For instance, suppose your current production line can produce 100 boats per year, but your demand goes up to 130.  If you are running one line at 80% (80 boats) or more capacity and then start another line to make the needed fifty boats, the second line is only going to be running at about 50% capacity, but will require just as much space and people. So, it may not be profitable at 50% capacity, to run a second line. It would be even less profitable if you ran the first line at 100% capacity and the second at 30%.  So before you commit to a second production line do a financial analysis.

Another way to increase production is to speed up the line, that is just do things faster. This should be possible if you are currently running below 100% capacity. Also you can extend the work day, or add a shift, or add more people. 

One way to speed up a production line that has a bottle neck is to increase the capacity at the station with the bottle neck. This speeds up the line and doesn't require as many additional employees as an entire production line.  Or you can do this at as many stations as may be needed to smooth the flow and speed up the output.

Operations Management:

Operations Management is more about running the entire business than just the production line, and involves accounting, pay, personnel, shipping, and all aspects of a business. The point of operations management is to fully integrate all operations so the company operates as an integrated coordinated whole, rather than as separate, independent departments each doing their own thing. This is how a well managed, efficient, profitable company is run, but is beyond the scope of most small businesses, simply because in small businesses, there are only a few employees and the boss, hopefully, knows what they are doing.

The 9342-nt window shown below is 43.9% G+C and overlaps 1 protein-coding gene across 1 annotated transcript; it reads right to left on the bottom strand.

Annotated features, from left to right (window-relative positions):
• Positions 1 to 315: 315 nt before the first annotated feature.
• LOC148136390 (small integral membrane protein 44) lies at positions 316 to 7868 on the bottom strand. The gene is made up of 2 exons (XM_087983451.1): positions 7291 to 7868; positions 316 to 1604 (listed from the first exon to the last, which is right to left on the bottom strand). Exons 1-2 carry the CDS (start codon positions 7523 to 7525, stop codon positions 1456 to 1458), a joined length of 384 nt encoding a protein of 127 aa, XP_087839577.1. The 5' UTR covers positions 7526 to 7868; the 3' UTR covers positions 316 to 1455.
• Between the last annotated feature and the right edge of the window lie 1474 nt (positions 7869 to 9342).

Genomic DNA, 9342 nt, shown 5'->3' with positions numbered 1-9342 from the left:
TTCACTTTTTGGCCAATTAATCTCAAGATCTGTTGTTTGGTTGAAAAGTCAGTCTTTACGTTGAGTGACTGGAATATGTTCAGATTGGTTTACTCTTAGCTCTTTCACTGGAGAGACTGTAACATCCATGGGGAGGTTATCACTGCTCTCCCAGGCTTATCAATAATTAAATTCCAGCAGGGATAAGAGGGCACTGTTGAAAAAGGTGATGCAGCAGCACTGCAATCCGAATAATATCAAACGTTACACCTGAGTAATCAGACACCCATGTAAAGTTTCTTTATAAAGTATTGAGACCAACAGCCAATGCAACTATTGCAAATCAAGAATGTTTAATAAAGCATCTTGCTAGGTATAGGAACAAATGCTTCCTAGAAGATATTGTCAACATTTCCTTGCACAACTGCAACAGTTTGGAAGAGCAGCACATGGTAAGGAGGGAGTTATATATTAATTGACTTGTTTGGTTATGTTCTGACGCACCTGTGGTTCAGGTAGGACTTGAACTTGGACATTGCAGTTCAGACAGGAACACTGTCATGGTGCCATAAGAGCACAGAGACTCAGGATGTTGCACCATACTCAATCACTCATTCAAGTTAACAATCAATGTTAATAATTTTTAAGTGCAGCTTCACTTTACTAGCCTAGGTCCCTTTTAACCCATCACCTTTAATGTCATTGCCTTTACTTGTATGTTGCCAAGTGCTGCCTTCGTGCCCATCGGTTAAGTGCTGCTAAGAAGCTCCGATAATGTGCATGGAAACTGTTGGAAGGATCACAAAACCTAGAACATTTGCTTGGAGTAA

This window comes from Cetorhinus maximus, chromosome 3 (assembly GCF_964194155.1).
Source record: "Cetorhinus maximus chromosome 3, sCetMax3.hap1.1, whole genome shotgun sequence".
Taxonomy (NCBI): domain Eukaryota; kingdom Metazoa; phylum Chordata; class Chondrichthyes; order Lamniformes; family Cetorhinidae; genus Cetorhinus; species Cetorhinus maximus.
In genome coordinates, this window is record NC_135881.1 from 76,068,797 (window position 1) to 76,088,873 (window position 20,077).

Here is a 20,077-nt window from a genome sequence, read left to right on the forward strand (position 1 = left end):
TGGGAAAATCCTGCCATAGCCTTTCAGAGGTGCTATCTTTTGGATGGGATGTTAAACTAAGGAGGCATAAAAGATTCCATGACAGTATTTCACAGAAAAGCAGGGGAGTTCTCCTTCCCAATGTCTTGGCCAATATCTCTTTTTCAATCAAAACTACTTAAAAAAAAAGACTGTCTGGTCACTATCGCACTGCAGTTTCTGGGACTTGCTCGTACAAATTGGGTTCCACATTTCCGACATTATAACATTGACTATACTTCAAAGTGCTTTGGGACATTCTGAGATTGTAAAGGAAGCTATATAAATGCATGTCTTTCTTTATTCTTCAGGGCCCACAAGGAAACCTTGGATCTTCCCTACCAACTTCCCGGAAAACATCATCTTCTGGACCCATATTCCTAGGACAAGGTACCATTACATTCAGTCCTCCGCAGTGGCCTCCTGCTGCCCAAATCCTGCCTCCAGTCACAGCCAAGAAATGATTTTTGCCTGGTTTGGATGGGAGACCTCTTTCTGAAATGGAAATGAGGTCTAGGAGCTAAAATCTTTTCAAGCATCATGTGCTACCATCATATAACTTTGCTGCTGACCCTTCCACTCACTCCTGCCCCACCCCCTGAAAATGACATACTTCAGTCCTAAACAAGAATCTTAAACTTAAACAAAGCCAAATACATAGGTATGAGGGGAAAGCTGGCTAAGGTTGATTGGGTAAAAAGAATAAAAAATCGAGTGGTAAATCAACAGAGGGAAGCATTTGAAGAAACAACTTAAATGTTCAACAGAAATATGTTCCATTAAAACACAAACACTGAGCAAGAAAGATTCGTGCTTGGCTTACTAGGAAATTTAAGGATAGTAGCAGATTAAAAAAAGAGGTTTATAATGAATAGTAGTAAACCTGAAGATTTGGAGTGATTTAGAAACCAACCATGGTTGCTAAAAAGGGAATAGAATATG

But if your company grows you need to begin thinking about how all your operations fit together. You need to look at ways to coordinate purchasing, accounting, planning, production, personnel, maintenance and training. If any one of these becomes disconnected from the others, then you get bottlenecks outside of the production line that slow down production.  

For instance, if personnel does not hire enough electricians, then the installation of wiring slows down. On the other hand if the production manager does not communicate to personnel how many people they need and when, personnel won't hire them. So all functions have to be a coordinated effort.

On-line references for Production and Operations Management:
Wikipedia Ops Mgt http://en.wikipedia.org/wiki/Operations_management
The Production & Operations Management Society http://www.poms.org/
APICS American Production and Inventory Control Soc. http://www.apics.org
Free Management Library http://www.managementhelp.org/ops_mgnt/ops_mgnt.htm
Biz/Ed http://www.bized.co.uk/learn/business/production/index.htm